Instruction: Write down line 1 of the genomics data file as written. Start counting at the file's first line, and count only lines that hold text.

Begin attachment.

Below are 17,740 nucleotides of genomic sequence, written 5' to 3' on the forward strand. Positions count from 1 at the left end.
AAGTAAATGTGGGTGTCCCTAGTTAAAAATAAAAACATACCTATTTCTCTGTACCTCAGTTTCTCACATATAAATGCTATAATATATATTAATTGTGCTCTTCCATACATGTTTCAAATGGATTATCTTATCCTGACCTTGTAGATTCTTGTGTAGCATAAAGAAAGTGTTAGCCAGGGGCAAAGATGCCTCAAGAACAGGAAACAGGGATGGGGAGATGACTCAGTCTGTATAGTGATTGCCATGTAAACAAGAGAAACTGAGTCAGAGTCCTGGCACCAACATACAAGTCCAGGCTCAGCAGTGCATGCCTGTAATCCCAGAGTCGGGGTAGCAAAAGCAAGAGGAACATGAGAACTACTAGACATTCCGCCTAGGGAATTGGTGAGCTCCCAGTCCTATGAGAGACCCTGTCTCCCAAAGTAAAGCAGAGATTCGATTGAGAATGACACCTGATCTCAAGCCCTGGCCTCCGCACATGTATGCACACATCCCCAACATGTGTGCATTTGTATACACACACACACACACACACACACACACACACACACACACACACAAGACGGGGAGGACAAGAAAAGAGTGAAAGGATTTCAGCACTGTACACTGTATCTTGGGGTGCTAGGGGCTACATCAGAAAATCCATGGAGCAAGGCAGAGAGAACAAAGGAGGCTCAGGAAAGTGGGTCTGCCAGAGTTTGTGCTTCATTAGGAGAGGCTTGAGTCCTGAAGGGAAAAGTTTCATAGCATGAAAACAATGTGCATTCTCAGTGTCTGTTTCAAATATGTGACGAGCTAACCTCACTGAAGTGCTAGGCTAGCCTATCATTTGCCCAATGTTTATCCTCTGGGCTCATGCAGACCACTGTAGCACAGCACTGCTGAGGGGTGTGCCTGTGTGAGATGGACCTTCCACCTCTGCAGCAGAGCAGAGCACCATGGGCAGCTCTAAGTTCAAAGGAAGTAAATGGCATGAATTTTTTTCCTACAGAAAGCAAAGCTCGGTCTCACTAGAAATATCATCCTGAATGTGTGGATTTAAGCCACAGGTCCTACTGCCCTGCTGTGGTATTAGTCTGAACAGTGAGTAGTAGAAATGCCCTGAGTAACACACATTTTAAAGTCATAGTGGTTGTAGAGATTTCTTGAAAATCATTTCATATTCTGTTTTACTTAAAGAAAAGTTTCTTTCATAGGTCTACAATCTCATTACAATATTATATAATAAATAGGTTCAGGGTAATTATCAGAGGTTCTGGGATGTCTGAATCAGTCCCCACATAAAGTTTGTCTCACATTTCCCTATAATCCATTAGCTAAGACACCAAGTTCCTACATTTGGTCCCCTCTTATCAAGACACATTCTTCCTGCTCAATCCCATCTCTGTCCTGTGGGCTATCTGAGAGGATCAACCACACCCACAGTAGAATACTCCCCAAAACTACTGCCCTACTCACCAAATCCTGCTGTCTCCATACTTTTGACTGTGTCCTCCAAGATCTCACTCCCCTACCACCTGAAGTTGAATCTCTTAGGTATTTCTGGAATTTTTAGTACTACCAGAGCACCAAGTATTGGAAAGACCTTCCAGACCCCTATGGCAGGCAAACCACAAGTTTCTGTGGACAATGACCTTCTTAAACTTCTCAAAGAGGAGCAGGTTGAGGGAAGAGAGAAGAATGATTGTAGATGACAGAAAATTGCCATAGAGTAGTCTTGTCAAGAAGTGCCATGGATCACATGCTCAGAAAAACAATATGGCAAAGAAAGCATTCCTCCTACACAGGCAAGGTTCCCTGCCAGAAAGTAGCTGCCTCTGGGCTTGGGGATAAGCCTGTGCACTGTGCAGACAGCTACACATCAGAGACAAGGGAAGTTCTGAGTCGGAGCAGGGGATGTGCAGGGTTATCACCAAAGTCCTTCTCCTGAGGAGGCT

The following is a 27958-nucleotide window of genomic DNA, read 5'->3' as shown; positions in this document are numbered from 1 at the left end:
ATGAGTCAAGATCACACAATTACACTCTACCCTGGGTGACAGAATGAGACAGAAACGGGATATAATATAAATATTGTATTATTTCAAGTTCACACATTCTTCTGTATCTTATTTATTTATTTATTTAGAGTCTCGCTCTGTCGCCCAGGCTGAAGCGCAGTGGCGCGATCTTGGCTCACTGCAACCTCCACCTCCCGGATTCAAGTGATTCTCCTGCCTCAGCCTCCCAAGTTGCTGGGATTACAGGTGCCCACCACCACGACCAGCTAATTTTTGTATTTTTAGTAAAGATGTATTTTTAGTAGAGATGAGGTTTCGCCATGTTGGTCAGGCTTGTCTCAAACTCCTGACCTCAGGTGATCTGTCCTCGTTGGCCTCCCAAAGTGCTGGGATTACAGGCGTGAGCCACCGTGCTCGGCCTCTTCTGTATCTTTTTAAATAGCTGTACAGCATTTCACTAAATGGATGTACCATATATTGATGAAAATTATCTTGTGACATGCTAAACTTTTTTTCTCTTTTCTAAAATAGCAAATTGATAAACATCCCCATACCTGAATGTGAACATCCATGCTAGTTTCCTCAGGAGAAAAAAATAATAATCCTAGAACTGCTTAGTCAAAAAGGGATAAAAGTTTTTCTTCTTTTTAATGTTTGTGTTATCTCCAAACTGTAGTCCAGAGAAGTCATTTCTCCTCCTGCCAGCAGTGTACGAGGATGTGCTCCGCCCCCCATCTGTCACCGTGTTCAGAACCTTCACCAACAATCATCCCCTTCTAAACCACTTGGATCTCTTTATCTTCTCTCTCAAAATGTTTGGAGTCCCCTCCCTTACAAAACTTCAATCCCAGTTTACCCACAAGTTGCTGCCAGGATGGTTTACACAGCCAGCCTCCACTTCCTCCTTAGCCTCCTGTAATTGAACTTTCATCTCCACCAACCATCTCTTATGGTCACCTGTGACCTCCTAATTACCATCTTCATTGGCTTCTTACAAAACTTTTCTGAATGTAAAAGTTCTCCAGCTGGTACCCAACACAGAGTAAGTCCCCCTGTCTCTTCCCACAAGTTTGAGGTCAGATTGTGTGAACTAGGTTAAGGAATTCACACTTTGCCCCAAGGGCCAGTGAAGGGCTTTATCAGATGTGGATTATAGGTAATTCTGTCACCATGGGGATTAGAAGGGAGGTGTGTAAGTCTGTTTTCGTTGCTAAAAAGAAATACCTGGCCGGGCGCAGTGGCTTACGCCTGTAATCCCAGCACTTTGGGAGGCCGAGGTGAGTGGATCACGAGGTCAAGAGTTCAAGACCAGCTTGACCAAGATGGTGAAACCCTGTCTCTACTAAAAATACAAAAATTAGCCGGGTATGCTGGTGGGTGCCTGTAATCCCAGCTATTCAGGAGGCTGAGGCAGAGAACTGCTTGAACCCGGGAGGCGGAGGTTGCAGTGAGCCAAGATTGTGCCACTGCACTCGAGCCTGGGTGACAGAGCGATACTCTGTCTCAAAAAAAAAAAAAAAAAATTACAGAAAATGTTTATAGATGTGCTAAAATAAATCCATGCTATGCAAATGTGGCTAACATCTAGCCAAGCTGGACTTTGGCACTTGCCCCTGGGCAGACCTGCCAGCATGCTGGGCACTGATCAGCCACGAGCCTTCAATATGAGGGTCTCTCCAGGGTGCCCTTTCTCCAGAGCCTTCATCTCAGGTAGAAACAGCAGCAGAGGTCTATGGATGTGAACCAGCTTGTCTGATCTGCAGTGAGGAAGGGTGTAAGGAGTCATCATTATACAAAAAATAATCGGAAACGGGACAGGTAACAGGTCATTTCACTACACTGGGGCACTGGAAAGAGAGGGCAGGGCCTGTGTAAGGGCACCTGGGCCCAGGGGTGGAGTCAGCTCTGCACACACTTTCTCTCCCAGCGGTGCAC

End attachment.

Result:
Below are 17,740 nucleotides of genomic sequence, written 5' to 3' on the forward strand. Positions count from 1 at the left end.